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Tuesday, November 29, 2022
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Supreme Court potentially ending affirmative action poses threats to diversity at UW-Madison, universities across the nation

UW-Madison upholds the consideration of race among many other factors in admissions.

The Supreme Court’s decision in two major cases challenging affirmative action may have serious implications for affirmative action policies at the University of Wisconsin-Madison. If affirmative action is overturned, schools across the nation may be prohibited from using race as a consideration in the admissions process, according to the New York Times.

According to the Legal Defense Fund, outlawing race as a consideration in the admissions process would significantly reduce diversity across campuses nationwide. If the Supreme Court decides to outlaw affirmative action, changes will have to be made to the admissions process. Currently, UW-Madison upholds affirmative action.

“UW-Madison strives to admit a class of talented students who are diverse in many ways, including gender, race, geography, interests and intellectual perspective, among others,” said Assistant Vice Chancellor of University Relations John Lucas. “Consideration of race, among many other factors in admissions, has been one important tool in expanding diversity and enhancing the learning environment on many of nation’s campuses, including UW-Madison.'' 

In late October, the Supreme Court heard arguments between Students for Fair Admissions (SFFA) v. University of North Carolina and Harvard. According to the Legal Defense Fund, SFFA founder Edward Blum argued that Harvard’s race-conscious admissions policy violates Title VI of the Civil Rights Act. Blum also challenged UNC’s consideration of race in admissions.

For a majority of their histories, Harvard and UNC have systematically denied and discriminated against students of color, the Legal Defense Fund stated.

“For almost 85% of its nearly 400-year history, Harvard systematically excluded Black, Latinx, Native/Indigenous, Asian American and other students of color,” said the Legal Defense Fund. “UNC only admitted its first Black students in 1951, more than 160 years after its founding, and only did so in response to a federal court order.”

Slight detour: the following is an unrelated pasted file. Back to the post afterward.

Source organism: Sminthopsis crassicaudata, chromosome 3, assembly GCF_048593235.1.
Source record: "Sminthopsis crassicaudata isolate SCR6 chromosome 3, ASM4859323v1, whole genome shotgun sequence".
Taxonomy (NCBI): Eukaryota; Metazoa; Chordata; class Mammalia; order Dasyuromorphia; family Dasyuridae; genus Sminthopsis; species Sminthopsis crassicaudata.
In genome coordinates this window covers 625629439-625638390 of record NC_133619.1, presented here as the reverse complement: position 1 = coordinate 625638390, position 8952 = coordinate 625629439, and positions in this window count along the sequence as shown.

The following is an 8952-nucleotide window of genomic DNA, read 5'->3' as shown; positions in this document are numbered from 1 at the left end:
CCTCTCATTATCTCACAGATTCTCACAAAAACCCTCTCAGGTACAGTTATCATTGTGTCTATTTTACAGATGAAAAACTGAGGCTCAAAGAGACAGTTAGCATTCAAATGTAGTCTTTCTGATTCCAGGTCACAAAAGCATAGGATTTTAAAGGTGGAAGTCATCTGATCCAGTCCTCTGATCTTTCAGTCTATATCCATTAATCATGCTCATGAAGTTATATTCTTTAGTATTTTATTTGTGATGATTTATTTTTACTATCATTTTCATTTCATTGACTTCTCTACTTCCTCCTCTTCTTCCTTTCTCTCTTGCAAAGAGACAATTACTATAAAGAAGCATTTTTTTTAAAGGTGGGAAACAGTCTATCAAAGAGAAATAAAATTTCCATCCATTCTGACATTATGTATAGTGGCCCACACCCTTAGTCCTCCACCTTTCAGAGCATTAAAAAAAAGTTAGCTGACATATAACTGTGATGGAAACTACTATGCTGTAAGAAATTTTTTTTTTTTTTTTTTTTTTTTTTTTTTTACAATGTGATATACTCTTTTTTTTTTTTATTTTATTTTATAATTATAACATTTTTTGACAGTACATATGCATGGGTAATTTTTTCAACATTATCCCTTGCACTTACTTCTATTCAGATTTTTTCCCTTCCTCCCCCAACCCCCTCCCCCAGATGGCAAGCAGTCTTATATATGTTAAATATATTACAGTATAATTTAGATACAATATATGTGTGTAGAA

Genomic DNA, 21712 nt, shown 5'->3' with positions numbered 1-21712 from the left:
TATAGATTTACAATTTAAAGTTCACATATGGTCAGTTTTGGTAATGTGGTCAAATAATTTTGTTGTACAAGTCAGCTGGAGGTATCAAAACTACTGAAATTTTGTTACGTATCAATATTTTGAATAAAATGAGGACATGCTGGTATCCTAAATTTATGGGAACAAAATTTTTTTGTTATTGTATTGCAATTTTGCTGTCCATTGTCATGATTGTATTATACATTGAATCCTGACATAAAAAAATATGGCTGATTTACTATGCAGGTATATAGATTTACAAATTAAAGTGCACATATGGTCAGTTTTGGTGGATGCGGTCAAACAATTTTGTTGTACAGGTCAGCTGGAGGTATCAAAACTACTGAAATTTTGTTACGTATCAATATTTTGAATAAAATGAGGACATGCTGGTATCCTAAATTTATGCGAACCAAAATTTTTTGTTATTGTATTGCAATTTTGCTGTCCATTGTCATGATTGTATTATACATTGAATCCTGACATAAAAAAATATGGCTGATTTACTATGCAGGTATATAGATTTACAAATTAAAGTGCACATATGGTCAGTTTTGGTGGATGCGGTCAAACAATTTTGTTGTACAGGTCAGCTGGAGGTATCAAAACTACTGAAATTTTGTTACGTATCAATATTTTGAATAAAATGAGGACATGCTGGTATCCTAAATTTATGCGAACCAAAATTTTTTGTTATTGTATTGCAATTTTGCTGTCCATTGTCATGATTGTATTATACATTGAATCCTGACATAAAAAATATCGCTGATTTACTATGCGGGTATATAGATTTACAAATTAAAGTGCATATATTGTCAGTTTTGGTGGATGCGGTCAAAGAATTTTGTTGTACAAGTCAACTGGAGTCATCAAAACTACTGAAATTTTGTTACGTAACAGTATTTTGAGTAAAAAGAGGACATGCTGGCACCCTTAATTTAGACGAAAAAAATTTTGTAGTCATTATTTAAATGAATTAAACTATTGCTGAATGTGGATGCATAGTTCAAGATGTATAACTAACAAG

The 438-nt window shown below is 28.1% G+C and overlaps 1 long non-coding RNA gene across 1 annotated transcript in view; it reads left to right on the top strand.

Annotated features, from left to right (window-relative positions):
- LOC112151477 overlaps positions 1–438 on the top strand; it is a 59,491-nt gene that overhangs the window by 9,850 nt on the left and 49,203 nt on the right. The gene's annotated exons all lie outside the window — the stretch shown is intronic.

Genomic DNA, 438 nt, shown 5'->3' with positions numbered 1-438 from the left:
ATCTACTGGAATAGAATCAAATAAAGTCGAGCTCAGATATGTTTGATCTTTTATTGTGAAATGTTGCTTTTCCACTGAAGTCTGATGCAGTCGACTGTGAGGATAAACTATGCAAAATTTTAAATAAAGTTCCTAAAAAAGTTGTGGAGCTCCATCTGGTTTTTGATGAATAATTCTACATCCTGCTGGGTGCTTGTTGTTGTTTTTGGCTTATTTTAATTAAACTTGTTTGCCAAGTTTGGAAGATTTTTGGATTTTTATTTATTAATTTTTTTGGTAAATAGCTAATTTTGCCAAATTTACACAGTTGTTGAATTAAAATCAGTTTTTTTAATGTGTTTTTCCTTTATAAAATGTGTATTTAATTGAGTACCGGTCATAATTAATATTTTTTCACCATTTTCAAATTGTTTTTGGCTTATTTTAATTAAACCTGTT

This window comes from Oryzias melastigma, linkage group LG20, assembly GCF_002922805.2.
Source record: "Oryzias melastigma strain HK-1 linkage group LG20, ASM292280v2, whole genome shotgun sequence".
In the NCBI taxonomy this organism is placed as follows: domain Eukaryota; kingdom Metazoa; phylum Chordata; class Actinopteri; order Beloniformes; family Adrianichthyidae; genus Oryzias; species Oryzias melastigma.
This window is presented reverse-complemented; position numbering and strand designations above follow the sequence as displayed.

Blum has an extensive history of challenging affirmative action. In 2016, SSFA challenged the University of Texas at Austin for considering race in their admissions. According to the Lawyer’s Committee for Civil Rights Under Law, the Supreme Court upheld UT Austin’s race-conscious policy. Since then, Blum made several additional and unsuccessful attempts to outlaw affirmative action policies.

According to the New York Times, with the court’s shift to a conservative majority, this case has potential to favor Blum's anti-civil rights agenda. If the court outlaws affirmative action, universities across the nation will no longer be able to consider race as a factor in admissions. 

“UW-Madison’s approach is consistent and compliant with current law and has resulted in some of the strongest, most competitive and most diverse classes our state, nation and world has to offer,” said Lucas. 

The university will continue to monitor the court case and alter the admissions processes “in accordance with the decision” if necessary, Lucas added.

Affirmative action at UW-Madison is instrumental in upholding the university’s value of diversity. UW-Madison’s mission statement guides the university’s approach to the admissions process. 

“The primary purpose of the University of Wisconsin-Madison is to provide a learning environment in which faculty, staff and students can discover, examine critically, preserve and transmit the knowledge, wisdom and values that will help ensure the survival of this and future generations and improve the quality of life for all,” the university stated in its mission statement. “It also seeks to attract and serve students from diverse social, economic and ethnic backgrounds and to be sensitive and responsive to those groups which have been underserved by higher education.”

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Lucas further expressed that “candidates are evaluated holistically, with both their achievements and their opportunities taken into account.”

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